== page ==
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Formula 1

McLaren’s measures amid threat of ‘pessimistic’ 2020 F1 outcome

by Matt Beer
4 min read

Right now, an unnervingly wide range of options exist for the 2020 Formula 1 season – from the most optimistic hopes that most of the 22 scheduled grands prix could still happen eventually, to the fears that there will be no racing at all before 2021.

McLaren team principal Andreas Seidl is among those tasked with assessing the potential impact on his racing team of all the possible scenarios, none of which are ideal.

Television deals, race-hosting fees and sponsorship income are F1’s three main revenue streams, and all are hugely hit by racing not taking place.

“We all don’t know how big the financial impact will be of this crisis,” said Seidl. “We definitely know we lose a lot of money with some races definitely not happening.

“Of course, there’s a very pessimistic scenario also where we don’t have any races this year – which would obviously cause a big financial impact.”

McLaren was the first racing team to announce that it was using the UK government’s furlough scheme, and its executives and drivers Carlos Sainz Jr and Lando Norris have taken pay cuts.

“We know that we are not going racing at the moment. We know we will miss income this year, and this is why we had to put different measures in place in order to make sure we’re protecting our people, protecting the team to be in a position that, once this crisis is over, to restart again in the best possible shape,” said Seidl.

“One of these measures was putting our people on furlough, which was obviously also for myself one of the most difficult decisions or things I had to do in my working life, telling our people to be on furlough, and taking also pay cuts.

“But again, we were clear, together with Zak [Brown], it’s a decision we have to make, again to make sure we protect the team as good as possible.”

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Asked how long McLaren can stay on its current financial trajectory with no racing happening, Seidl replied: “Not just for us, for all teams in the pitlane it’s already a serious problem. We definitely know we will lose income.

“A major part of financing these F1 teams is coming from the revenues. For us as McLaren, we’re putting all measures in place which we think are necessary in order to get through this crisis.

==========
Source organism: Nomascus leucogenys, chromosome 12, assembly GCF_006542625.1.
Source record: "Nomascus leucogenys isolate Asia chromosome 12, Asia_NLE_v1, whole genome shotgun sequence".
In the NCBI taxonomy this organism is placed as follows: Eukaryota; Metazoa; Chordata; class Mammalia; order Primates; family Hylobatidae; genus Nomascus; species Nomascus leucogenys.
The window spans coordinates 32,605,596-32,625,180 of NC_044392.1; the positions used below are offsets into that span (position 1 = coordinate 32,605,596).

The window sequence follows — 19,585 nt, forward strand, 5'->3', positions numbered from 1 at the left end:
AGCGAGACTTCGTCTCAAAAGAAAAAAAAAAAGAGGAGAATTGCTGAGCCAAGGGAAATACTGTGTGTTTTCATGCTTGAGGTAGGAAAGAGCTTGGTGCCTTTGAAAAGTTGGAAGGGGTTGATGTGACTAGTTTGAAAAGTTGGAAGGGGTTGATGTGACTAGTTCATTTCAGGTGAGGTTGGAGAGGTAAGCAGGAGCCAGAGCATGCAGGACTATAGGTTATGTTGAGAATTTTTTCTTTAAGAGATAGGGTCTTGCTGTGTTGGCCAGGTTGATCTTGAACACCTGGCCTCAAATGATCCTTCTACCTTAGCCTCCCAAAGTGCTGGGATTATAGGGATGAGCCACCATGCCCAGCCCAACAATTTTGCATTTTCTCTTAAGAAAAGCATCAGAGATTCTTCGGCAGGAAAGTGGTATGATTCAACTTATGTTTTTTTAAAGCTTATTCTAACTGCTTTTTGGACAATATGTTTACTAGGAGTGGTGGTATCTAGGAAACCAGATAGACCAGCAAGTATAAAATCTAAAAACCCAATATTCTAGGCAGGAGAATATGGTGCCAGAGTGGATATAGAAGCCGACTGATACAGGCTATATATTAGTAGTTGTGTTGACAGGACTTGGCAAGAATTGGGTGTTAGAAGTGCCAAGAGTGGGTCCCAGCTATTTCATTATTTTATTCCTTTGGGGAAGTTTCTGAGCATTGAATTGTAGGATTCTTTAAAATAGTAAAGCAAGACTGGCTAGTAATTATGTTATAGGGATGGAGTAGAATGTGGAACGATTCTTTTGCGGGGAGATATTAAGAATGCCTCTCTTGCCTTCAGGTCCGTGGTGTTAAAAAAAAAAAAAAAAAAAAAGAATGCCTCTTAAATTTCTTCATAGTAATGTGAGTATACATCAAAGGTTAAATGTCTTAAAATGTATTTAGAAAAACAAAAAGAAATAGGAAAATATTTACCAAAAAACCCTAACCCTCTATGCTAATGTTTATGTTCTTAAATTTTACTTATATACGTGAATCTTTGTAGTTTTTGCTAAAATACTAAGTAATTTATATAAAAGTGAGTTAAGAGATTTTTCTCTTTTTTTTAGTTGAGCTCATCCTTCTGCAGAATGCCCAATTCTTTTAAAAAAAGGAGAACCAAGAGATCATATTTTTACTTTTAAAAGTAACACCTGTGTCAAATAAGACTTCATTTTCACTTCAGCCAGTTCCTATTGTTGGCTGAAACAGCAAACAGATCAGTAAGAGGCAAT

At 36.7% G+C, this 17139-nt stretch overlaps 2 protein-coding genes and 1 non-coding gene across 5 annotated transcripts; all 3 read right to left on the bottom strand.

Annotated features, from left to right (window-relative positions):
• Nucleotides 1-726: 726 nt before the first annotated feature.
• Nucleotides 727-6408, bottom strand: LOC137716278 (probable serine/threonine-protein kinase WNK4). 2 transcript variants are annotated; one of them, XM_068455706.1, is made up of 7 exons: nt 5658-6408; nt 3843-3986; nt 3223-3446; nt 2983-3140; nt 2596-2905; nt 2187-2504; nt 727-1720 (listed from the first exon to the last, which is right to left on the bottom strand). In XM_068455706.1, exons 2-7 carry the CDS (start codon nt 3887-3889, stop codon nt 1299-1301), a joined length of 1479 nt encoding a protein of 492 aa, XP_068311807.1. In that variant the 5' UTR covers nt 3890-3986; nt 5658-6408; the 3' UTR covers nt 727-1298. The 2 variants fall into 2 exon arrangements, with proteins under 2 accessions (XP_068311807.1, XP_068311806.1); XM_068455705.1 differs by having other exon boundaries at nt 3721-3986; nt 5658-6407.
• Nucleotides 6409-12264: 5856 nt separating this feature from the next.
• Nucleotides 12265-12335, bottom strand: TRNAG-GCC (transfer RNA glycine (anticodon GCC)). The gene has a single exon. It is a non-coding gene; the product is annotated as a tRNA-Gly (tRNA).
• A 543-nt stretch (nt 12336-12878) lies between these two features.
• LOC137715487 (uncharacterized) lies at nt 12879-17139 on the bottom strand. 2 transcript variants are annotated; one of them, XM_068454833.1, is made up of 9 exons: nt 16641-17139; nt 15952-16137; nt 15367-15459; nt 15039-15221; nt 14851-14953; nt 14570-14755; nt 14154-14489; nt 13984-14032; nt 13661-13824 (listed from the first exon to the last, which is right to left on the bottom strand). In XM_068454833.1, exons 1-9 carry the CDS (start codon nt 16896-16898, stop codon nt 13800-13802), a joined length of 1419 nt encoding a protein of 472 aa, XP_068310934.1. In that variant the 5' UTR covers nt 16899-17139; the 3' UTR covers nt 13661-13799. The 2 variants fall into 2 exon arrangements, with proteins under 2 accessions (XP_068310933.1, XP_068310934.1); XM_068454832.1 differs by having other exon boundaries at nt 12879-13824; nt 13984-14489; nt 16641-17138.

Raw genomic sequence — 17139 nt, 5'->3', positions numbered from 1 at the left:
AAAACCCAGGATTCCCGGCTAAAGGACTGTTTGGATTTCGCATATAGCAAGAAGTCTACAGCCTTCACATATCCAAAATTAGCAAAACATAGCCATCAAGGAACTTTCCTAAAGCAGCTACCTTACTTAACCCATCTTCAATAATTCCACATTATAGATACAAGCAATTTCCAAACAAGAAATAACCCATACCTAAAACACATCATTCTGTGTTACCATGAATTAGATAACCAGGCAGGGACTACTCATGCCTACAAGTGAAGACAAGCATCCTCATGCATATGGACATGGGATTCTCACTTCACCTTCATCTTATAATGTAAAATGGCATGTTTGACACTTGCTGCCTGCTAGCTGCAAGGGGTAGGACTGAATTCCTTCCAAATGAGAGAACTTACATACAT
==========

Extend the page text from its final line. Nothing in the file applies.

“There have been pay cuts that we have put in place, we have some people into furlough. There are things happening, let’s say, on the salary side.

“Something which is also helping us a lot this agreement we have with the other teams, with the FIA, to be on shutdown at the moment because the maximum saving for an organisation like ours is obviously happening when we are simply not going to work. It ensures that we don’t even use power, if you want to put it in in simple words.

“Also the decisions we are making together with FIA in terms of freezing the [development of the] cars will help to save costs for this year.

“And we are optimistic that all these measures we are putting in place at the moment will help us to survive that crisis.”

McLaren has also proposed that the budget cap should be reduced to $100million – a significant drop further even than the $130m figure that Ferrari is holding out against, and substantially lower than the planned $150m level.

No longer the championship-winning grandee it was for so much of its history, McLaren cannot currently match the spending of the likes of Mercedes, Ferrari and Red Bull and admits it needs to make major improvements to get back on terms with them.

Reducing those rivals’ spending power would therefore bring them back towards McLaren.

“We’re not set on where the capital will actually be in the end,” Seidl said. “It’s also clear, the lower the budget cap will be, it has an impact on the shape of Formula 1 teams in the future.”

One objection from other teams to a low budget count would be that it would force redundancies.

Asked about the personnel implications of McLaren going down to a $100m per year budget, Seidl replied: “I think it would not be appropriate to talk about headcount at the moment. That’s something we have to analyse ourselves as well internally.

“But first and foremost it’s important to get a decision of where the budget cap will end up in the future.”

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